|Project by SomeClown||posted 04-28-2010 at 08:25 PM||4027 views||6 times favorited||11 comments|
I finally completed my first major project, a homebuilt router table. I’m new to woodworking, though I’m pretty handy with tools in general, and with framing and such in particular. That’s probably reflected in my construction methods… for better or worse.
So, to save space overall, I decided that I wanted my router table to be built in to the very large L-shaped workbench I had already built out of 2×4 and 4×4 framing lumber. I already had a 3/4” layer of low-grade (c or d) plywood down on the top and decided to make it even thicker to support various things, including this section for the router. So, I added another layer of 3/4” ply down, countersinking deck screws to hold it all together. Then I added a layer of Masonite down on most of the bench, and on the router table portion put down a layer of melanine. Those layers were attached with a Hitachi Brad Nailer with the air pressure jacked up just enough to sink the nail heads under the surface. Life was good at this point.
I had already purchased a Bench Dog Pro lift, a Porter Cable 7918 (I think, the big 3 1/4 hp jobby) and some tracks, fence, etc. I bought the Rockler router table template, and the templating bit and began to get serious. Unfortunately, I had neglected to notice that the pattern bit was a 1/4” shank and I only had the 1/2” collet on my router. So, back to the store to buy the bit… and some butcher block oil, just because I saw it and have an old butcher block. Damned store gets me every time.
Back at home, I proceeded to put the template down with double-sided sticky tape (more on that later) and then carefully routed out the opening for the lift. Had to adjust the depth one more time to get it just right, but damned if the thickness didn’t come out perfectly.
Two things I’ll say here, however, about hindsight and all of that. First, a smart man would have realized that trying to cut out the actual hole for the router and lift with a saber saw (2” thick table) with the template in place and the groove routed was a basackwards way of doing things, but whatever. After a lot of swearing I managed to get that done and life was good. Until I removed the template and tried to remove the sticky-tape. Note to self: don’t get such high-quality sticky tape next time.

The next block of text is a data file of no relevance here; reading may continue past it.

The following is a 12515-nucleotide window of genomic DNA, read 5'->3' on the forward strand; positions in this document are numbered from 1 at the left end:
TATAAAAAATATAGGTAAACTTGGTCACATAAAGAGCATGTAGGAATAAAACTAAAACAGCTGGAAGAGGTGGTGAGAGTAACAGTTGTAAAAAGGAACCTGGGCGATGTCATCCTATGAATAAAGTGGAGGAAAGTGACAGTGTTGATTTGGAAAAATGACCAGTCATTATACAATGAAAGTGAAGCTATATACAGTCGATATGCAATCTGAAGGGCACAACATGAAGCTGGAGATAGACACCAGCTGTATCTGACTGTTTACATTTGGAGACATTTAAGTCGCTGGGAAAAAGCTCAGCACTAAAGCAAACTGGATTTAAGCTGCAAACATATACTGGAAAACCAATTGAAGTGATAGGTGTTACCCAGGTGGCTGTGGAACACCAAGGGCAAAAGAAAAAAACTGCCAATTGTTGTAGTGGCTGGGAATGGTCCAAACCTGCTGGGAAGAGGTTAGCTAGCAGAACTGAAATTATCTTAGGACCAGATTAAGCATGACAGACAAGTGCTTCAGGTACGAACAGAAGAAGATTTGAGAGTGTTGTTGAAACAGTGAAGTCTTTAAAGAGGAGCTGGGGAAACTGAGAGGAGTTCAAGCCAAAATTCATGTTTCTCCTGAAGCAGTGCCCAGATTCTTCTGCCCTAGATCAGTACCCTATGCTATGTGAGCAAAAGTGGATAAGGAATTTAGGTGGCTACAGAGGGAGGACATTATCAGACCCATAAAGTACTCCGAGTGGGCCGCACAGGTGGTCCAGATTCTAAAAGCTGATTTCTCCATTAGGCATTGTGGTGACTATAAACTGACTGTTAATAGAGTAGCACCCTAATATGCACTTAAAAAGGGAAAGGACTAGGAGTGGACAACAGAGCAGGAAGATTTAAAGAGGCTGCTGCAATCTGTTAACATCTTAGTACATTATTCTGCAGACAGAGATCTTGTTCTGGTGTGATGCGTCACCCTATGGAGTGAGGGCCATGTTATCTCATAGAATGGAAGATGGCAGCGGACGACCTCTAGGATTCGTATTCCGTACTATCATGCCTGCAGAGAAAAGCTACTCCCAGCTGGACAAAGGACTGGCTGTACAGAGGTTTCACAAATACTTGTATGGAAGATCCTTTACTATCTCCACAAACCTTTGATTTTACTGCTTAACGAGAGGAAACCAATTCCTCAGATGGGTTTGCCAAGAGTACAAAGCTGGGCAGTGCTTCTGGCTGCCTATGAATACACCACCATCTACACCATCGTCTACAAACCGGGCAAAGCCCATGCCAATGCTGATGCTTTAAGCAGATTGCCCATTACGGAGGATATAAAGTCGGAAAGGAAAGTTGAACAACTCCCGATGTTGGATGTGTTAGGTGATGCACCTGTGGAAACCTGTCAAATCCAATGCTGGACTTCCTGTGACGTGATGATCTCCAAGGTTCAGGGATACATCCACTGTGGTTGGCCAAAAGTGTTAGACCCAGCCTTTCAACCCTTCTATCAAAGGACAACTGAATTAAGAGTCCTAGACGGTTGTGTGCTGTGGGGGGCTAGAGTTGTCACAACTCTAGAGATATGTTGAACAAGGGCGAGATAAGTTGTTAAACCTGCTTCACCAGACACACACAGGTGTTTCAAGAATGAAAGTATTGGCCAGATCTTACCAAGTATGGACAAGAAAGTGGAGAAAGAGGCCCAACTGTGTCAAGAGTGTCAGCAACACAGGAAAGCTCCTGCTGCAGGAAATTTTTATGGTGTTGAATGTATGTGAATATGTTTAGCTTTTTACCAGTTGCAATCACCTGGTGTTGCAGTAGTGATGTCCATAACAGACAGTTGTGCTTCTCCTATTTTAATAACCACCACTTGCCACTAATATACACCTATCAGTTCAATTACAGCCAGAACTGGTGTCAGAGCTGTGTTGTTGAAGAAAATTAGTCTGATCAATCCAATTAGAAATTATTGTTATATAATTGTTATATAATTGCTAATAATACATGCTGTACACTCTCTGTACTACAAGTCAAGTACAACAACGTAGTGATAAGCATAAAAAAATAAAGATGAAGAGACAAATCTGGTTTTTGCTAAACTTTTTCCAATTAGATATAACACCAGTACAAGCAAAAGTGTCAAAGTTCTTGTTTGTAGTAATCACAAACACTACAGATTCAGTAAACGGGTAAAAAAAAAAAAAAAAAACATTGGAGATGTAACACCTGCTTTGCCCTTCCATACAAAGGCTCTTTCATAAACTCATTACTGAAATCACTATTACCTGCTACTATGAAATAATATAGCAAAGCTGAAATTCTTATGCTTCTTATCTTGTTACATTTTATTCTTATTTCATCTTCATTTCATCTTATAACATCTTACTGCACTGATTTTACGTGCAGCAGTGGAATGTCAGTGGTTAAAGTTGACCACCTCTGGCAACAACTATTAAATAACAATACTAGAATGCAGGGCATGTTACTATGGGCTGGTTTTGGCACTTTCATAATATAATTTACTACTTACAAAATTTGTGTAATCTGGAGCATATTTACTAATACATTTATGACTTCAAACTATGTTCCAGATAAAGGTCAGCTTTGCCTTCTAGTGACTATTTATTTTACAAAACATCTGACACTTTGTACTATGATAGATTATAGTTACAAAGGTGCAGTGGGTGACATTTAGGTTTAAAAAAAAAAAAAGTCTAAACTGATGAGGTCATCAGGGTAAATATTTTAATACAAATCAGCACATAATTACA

In the end, however, minimal shimming was neccessary and there’s no play in the lift opening: the template worked perfectly. I only say this because I saw several reviews on the Rockler site indicating problems in this area, and if a novice wood-worker like me can follow the directions and get near-perfect results it should be fine for anyone.
On a side note, the lift certainly didn’t want that router motor to get inside it… I don’t think it’s ever coming out again. One more excuse to go buy a plunge model I suppose!
I’ll be putting some trim on the back against the sheet-rock, and some more on the front, but for now I’m calling this essentially done. I’ve already tested it, and it works just as it all should. Now I just need to find some things to route!
-- There are 10 types of people in the world: those who understand binary, and those who don't.